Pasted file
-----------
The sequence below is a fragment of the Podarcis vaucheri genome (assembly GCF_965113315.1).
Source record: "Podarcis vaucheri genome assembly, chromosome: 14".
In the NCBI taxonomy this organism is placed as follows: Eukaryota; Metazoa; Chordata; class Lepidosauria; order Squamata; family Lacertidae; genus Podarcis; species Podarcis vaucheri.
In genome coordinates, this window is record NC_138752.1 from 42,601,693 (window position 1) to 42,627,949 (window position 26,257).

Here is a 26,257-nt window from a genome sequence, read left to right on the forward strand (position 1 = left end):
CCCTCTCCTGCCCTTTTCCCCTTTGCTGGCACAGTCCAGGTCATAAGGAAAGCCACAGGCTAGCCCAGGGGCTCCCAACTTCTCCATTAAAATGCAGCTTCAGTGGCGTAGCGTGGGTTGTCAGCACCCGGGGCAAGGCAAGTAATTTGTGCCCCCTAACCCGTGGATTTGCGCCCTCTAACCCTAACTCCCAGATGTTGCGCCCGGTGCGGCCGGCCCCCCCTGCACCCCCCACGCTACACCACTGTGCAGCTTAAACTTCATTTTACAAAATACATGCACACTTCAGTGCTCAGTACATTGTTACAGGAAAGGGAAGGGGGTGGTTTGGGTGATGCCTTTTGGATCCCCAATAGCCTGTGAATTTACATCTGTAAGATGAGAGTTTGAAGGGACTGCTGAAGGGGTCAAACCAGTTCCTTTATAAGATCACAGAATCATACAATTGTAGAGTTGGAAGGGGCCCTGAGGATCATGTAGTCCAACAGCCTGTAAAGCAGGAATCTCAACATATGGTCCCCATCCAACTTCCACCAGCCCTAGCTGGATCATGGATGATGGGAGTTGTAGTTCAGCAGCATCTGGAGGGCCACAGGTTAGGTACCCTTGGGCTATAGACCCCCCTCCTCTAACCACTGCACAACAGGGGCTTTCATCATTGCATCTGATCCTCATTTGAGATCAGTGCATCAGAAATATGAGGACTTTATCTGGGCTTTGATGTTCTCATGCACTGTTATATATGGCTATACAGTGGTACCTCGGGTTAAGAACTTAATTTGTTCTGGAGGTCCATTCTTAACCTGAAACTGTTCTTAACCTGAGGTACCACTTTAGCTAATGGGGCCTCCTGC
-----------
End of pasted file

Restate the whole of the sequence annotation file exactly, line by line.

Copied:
The sequence below is a fragment of the Podarcis vaucheri genome (assembly GCF_965113315.1).
Source record: "Podarcis vaucheri genome assembly, chromosome: 14".
In the NCBI taxonomy this organism is placed as follows: Eukaryota; Metazoa; Chordata; class Lepidosauria; order Squamata; family Lacertidae; genus Podarcis; species Podarcis vaucheri.
In genome coordinates, this window is record NC_138752.1 from 42,601,693 (window position 1) to 42,627,949 (window position 26,257).

Here is a 26,257-nt window from a genome sequence, read left to right on the forward strand (position 1 = left end):
CCCTCTCCTGCCCTTTTCCCCTTTGCTGGCACAGTCCAGGTCATAAGGAAAGCCACAGGCTAGCCCAGGGGCTCCCAACTTCTCCATTAAAATGCAGCTTCAGTGGCGTAGCGTGGGTTGTCAGCACCCGGGGCAAGGCAAGTAATTTGTGCCCCCTAACCCGTGGATTTGCGCCCTCTAACCCTAACTCCCAGATGTTGCGCCCGGTGCGGCCGGCCCCCCCTGCACCCCCCACGCTACACCACTGTGCAGCTTAAACTTCATTTTACAAAATACATGCACACTTCAGTGCTCAGTACATTGTTACAGGAAAGGGAAGGGGGTGGTTTGGGTGATGCCTTTTGGATCCCCAATAGCCTGTGAATTTACATCTGTAAGATGAGAGTTTGAAGGGACTGCTGAAGGGGTCAAACCAGTTCCTTTATAAGATCACAGAATCATACAATTGTAGAGTTGGAAGGGGCCCTGAGGATCATGTAGTCCAACAGCCTGTAAAGCAGGAATCTCAACATATGGTCCCCATCCAACTTCCACCAGCCCTAGCTGGATCATGGATGATGGGAGTTGTAGTTCAGCAGCATCTGGAGGGCCACAGGTTAGGTACCCTTGGGCTATAGACCCCCCTCCTCTAACCACTGCACAACAGGGGCTTTCATCATTGCATCTGATCCTCATTTGAGATCAGTGCATCAGAAATATGAGGACTTTATCTGGGCTTTGATGTTCTCATGCACTGTTATATATGGCTATACAGTGGTACCTCGGGTTAAGAACTTAATTTGTTCTGGAGGTCCATTCTTAACCTGAAACTGTTCTTAACCTGAGGTACCACTTTAGCTAATGGGGCCTCCTGC